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Reactive Revealed 2015 Survey: How to Transform 5 minutes into a Donation to Devoxx4Kids

Wouldn't it be great to support good ol' primary research and Devoxx4Kids? You can do just that by completing Reactive Revealed 2015, a 5-minute (engineer verified) survey that asks about the relevance of the tools, architectures, practices and opinions related to Reactive application development to your project. By completing this anonymous, 20-question survey, you're not only sharing valuable experiences from which we can all learn from, but you're also supporting a strong cause for young geeks.

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Reactive for DevOps: Part 2 - Reactive Architectures with Microservices and ConductR

Drawn by the success of high-traffic enterprises like Twitter, Netflix, Gilt, PayPal, and Condé Nast, some people have been led to believe that Microservices are the magic bullet, automatically providing a better way to build and deploy applications. This is only partially true: Microservices are independent services (or applications) that can be deployed, scaled and updated without affecting the rest of the system. This style of architecture makes system responsiveness, resilience and elastic scalability much more attainable.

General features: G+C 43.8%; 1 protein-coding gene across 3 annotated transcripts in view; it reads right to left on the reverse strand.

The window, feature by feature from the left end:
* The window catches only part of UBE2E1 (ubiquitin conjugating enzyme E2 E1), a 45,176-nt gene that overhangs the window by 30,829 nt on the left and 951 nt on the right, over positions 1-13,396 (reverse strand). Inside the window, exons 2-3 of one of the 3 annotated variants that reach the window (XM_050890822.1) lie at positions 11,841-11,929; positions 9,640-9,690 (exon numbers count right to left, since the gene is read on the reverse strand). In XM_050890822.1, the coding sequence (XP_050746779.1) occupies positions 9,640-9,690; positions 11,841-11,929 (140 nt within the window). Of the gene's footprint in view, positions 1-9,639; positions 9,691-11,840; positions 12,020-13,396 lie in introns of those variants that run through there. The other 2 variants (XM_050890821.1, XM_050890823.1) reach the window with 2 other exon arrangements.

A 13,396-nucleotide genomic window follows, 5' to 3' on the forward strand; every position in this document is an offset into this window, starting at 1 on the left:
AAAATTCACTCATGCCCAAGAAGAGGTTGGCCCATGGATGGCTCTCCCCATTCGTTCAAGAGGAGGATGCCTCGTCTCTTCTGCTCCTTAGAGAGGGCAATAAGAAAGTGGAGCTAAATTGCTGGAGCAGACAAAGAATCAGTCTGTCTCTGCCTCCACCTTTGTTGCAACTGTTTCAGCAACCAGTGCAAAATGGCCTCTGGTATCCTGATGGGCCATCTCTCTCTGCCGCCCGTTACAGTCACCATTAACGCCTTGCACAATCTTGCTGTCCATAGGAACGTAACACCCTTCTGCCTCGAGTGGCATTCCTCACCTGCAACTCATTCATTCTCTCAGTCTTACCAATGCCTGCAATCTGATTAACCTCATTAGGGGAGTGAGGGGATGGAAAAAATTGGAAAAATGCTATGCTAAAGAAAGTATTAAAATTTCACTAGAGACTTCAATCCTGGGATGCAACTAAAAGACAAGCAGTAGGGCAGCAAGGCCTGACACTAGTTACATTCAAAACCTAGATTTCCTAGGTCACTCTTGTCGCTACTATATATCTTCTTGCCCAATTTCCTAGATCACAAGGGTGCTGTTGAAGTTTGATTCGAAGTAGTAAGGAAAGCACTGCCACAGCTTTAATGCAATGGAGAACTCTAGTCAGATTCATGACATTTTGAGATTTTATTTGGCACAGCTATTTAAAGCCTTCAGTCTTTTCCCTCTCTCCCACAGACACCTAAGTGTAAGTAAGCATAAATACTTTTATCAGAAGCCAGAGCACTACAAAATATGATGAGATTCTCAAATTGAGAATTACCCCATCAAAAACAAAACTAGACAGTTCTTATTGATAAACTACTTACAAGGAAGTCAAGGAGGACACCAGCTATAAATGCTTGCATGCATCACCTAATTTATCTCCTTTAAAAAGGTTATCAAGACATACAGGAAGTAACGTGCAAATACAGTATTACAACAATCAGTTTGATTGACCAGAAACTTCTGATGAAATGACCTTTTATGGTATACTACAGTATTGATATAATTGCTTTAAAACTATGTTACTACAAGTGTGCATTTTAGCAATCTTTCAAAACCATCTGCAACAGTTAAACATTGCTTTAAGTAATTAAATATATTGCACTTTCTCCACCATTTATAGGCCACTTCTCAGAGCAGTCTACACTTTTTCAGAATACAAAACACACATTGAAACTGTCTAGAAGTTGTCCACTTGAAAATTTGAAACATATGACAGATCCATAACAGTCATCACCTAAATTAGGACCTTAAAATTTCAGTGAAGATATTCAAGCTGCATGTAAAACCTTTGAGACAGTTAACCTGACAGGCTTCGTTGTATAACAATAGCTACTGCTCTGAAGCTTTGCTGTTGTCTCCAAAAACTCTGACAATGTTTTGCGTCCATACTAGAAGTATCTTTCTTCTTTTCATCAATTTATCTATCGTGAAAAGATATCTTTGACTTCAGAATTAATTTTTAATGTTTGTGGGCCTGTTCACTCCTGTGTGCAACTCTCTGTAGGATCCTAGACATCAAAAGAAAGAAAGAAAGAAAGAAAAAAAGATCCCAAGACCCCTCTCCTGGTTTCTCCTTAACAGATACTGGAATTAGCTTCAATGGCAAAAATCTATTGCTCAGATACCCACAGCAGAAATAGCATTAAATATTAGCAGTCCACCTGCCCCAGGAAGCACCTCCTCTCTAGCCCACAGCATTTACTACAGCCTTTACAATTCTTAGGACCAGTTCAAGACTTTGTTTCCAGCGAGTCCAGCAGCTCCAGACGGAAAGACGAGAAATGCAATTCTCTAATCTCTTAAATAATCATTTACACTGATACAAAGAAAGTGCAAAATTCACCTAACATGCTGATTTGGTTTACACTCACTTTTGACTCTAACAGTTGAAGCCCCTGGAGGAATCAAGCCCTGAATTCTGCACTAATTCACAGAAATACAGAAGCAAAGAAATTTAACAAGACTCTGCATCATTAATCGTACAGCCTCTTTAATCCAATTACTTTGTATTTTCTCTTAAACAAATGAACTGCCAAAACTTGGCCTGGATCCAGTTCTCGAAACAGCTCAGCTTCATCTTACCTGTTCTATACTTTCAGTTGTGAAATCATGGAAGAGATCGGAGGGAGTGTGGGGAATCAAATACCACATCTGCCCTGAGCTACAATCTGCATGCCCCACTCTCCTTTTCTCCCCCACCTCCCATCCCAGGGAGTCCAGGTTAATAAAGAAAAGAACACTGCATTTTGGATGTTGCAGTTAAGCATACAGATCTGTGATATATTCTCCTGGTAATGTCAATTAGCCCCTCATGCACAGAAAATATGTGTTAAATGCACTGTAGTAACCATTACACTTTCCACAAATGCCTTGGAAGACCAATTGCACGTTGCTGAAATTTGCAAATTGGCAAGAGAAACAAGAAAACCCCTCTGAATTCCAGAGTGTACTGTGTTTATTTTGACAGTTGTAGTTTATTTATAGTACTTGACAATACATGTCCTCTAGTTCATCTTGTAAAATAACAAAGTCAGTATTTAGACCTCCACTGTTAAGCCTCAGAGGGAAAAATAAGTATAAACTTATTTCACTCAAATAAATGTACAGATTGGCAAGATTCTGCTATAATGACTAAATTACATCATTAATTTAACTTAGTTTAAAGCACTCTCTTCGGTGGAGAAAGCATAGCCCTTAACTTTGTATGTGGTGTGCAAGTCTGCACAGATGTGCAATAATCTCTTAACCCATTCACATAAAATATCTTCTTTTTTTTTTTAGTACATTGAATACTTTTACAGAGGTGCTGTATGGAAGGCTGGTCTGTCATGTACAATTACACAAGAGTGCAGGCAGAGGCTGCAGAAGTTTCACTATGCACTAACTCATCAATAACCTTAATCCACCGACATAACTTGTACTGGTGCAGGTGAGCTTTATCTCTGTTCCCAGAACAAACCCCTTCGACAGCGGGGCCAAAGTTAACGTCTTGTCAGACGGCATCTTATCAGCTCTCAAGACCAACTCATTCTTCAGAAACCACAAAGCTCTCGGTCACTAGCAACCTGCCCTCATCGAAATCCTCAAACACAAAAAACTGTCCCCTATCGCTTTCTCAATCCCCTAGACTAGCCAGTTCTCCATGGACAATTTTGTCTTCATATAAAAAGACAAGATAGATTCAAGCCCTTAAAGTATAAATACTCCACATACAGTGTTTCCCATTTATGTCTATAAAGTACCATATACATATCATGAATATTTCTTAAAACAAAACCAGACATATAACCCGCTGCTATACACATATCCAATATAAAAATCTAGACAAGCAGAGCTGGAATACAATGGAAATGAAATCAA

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Meet Deeplearning4J and BIDData, two emerging Machine Learning technologies for the JVM

The explosive interest in building and deploying message-driven, elastic, resilient and responsive Reactive applications in enterprises continues to drive the need for real-time data streaming and instant decision-making. We see tools like Apache Spark, Cassandra, Riak, Kafka, Akka and Slick embracing this trend already. Additionally, the reality of Reactive Streams 1.0.0 is helping to pave the way for a new generation of somewhat alarming tools in the fields of Machine Learning and Deep Learning, which some believe may predicate the SkyNet takeover of Earth...

Nonetheless, there are two emerging projects in our ecosystem–Deeplearning4J and BIDData–that will get architects and developers passionate about data-centric computing. Let's quickly go over what these upcoming areas are in plain language.

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The 7 Ways to Wash Dishes and the Case for Message-driven Reactive Systems

Understanding Async, Non-Blocking, Concurrent, Parallel and More

I’ve been working for several years to try to find a meaningful way to describe the core concepts of building efficient, Reactive applications - being asynchronous and non-blocking while minimizing concurrency and supporting linear scalability by enhancing parallelism. That is a veritable soup of esoteric terms that are difficult to grasp for even the most experienced developers. Yet understanding them is critical to building truly Reactive applications.